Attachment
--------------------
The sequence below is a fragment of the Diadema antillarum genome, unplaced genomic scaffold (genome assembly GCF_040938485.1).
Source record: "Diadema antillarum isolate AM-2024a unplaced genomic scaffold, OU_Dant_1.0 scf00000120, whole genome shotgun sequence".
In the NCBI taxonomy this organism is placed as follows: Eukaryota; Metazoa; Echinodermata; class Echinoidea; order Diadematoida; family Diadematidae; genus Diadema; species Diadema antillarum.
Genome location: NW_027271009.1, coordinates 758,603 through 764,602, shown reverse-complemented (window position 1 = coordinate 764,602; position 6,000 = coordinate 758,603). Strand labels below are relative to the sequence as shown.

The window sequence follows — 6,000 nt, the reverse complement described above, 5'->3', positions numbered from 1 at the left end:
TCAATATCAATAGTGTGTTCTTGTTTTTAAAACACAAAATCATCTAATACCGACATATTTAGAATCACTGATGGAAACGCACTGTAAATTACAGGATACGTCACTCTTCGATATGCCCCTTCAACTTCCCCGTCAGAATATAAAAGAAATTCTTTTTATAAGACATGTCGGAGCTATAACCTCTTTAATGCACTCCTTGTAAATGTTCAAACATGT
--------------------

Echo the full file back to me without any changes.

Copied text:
The sequence below is a fragment of the Diadema antillarum genome, unplaced genomic scaffold (genome assembly GCF_040938485.1).
Source record: "Diadema antillarum isolate AM-2024a unplaced genomic scaffold, OU_Dant_1.0 scf00000120, whole genome shotgun sequence".
In the NCBI taxonomy this organism is placed as follows: Eukaryota; Metazoa; Echinodermata; class Echinoidea; order Diadematoida; family Diadematidae; genus Diadema; species Diadema antillarum.
Genome location: NW_027271009.1, coordinates 758,603 through 764,602, shown reverse-complemented (window position 1 = coordinate 764,602; position 6,000 = coordinate 758,603). Strand labels below are relative to the sequence as shown.

The window sequence follows — 6,000 nt, the reverse complement described above, 5'->3', positions numbered from 1 at the left end:
TCAATATCAATAGTGTGTTCTTGTTTTTAAAACACAAAATCATCTAATACCGACATATTTAGAATCACTGATGGAAACGCACTGTAAATTACAGGATACGTCACTCTTCGATATGCCCCTTCAACTTCCCCGTCAGAATATAAAAGAAATTCTTTTTATAAGACATGTCGGAGCTATAACCTCTTTAATGCACTCCTTGTAAATGTTCAAACATGT